Open Letter to Polish Prime Minister Donald Tusk
Opposing U.S. Military Base in Poland
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Physicians for Social Responsibility/NYC
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Anthony Arnove, Stanley Aronowitz, Phyllis Bennis, Norman Birnbaum, Eileen Boris, Laura Boylan, Jeremy Brecher, Vinie Burrows, Leslie Cagan, Noam Chomsky, Joshua Cohen, Margaret W. Crane, Gail Daneker, Marie Dennis, Ariel Dorfman, Carolyn Eisenberg, Gertrude Ezorsky, Richard Falk, Cathey E. Falvo, MD, MPH, Samuel Farber, John Feffer, Barry Finger, Robert Gabrielsky, Bruce K. Gagnon, Akbar Ganji, John Gorman, Thomas Harrison, Nader Hashemi, Judith Hempfling, Michael Hirsch, Adam Hochschild, Carol Husten, Doug Ireland, Padraic Kennedy, Joanne Landy, Jesse Lemisch, John Leonard, Sue Leonard, Staughton Lynd, Nelson Lichtenstein, Marvin and Betty Mandell, David McReynolds, Kevin Martin, Timothy Mitchell, David Oakford, David Ost, Mary O'Brien, MD, Rosemarie Pace, Christopher Phelps, Katha Pollitt, Danny Postel, Leonard Rodberg, Jennifer Scarlott, Jason Schulman, Stephen R. Shalom, Alice Slater, Meredith Tax, Lois Weiner, Naomi Weisstein, Chris Wells, Cheryl Wertz, Reginald Wilson, Julia Wrigley, and Howard Zinn
*The letter was circulated to individuals and groups in the U.S. However, Adam J. Chmielewski, Professor, University of Wroclaw, Poland received the text and wished to add his name.
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Joanne Landy, Thomas Harrison, Jennifer Scarlott
OPEN LETTER TO POLISH PRIME MINISTER DONALD TUSK
OPPOSING U.S. MILITARY BASE IN POLAND
Prime Minister Donald Tusk
The Republic of Poland
Dear Prime Minister Tusk,
We are writing you as individuals and organizations based in the United States committed to human rights and peaceful relations among nations. We have been dismayed by the attempts of both the Polish and Czech governments to negotiate deals with the Bush administration to establish military bases in your countries despite the fact that these bases are opposed by a majority of your own people. The U.S. bases threaten to restart a Cold War between the United States and Russia. They have nothing to do with genuine defense and much to do with an aggressive U.S. military policy.
The proposed bases -- ten interceptor missiles in Poland and a radar in the Czech Republic -- combine to produce a dangerous military escalation. The U.S. government claims that the anti-missile system is aimed against Iran, but there is no credible evidence that a missile threat from Iran today exists. As far as Poland is concerned, in January of this year your own Foreign Affairs Minister, Radoslaw Sikorski, said publicly, "This is an American, not a Polish project. We feel no threat from Iran."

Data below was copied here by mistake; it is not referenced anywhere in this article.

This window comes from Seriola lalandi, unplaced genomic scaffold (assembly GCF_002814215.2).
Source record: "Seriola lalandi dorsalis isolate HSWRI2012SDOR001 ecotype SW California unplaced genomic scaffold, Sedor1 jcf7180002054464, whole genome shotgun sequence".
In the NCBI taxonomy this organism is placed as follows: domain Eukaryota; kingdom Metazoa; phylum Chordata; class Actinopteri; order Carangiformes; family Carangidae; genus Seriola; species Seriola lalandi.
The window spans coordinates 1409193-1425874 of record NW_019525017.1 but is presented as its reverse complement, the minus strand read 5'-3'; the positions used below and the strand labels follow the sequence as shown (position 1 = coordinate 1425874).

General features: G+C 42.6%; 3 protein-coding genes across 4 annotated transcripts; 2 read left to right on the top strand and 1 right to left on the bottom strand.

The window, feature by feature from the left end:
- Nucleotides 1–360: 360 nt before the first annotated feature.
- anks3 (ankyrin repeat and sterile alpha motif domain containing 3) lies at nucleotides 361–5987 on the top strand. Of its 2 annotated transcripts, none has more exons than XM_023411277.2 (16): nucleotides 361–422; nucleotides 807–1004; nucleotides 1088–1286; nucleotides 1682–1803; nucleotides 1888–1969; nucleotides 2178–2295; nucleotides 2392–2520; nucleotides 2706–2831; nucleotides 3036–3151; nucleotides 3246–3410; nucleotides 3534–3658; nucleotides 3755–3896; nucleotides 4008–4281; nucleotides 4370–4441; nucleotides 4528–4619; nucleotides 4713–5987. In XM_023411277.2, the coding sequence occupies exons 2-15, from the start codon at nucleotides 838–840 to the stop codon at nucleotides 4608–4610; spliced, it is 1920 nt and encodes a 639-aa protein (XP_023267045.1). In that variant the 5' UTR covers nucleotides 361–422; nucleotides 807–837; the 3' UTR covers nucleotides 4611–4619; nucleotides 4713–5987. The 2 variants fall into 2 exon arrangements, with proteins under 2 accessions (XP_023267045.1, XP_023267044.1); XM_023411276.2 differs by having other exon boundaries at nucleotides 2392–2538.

The U.S. National Intelligence Estimate released in December 2007 undermined any remaining credibility for the claim of a proximate Iranian nuclear threat by stating that Iran had discontinued its nuclear weapons program in the fall of 2003. And far from protecting against such a threat in the future, the anti-missile system and other nuclear escalations will only create even stronger inducements for Iran to seek nuclear weapons.
A radar station in the Czech Republic and ten missile interceptors in Poland don't constitute an immediate challenge to Russia's nuclear deterrent, with its thousands of warheads. But there is a clear long-range threat that these U.S. bases will be upgraded. Official U.S. documents bear this out. National Security Presidential Directive 23, signed by President Bush on Dec. 6, 2002, stated that the United States would begin to set up missile defenses in 2004 "as a starting point for fielding improved and expanded missile defenses later." This presidential directive was preceded in January 2002 by a memorandum from Donald Rumsfeld, at the time Secretary of Defense, directing the Missile Defense Agency to develop defense systems by using whatever technology is "available," even if the capabilities produced are limited relative to what the system must ultimately be able to do.
Washington's scheme has already produced an ominous response from Russia, which has threatened to direct its missiles toward Poland and the Czech Republic if the U.S. proceeds with the system. Moscow has also threatened to withdraw from the Intermediate-Range Nuclear Forces Treaty and to suspend participation in a treaty limiting the deployment of conventional forces in Europe.
No nation -- including the U.S., Russia, and Iran -- has the moral right to possess nuclear weapons, which by their nature are weapons of vast and indiscriminate mass destruction. The U.S. and other nuclear powers can best reduce the danger of nuclear warfare by taking major steps toward both nuclear and conventional disarmament and refraining from waging or threatening "preventive" war -- not by expanding the nuclear threat. Such steps by the existing nuclear powers would create a political climate that would powerfully discourage new countries from developing their own nuclear weapons.
The only objection your government seems to be raising to the US missile system is that Washington is not offering enough in the way of military modernization for Poland. But the provocative bases are wrong on principle, and we would all be simultaneously safer and more prosperous if both Washington and Warsaw invested in social needs rather than new weaponry.
The democratic movements of 1989 are dishonored by the attempt to integrate the countries of central Europe into the network of more than 700 U.S. military bases around the world. We stand with today's popular movements in Poland and the Czech Republic that are refusing to cave in to the pressure from the Bush Administration to accept this dangerous anti-missile system. And we welcome their support for our work for a new democratic, just and peaceful U.S. foreign policy.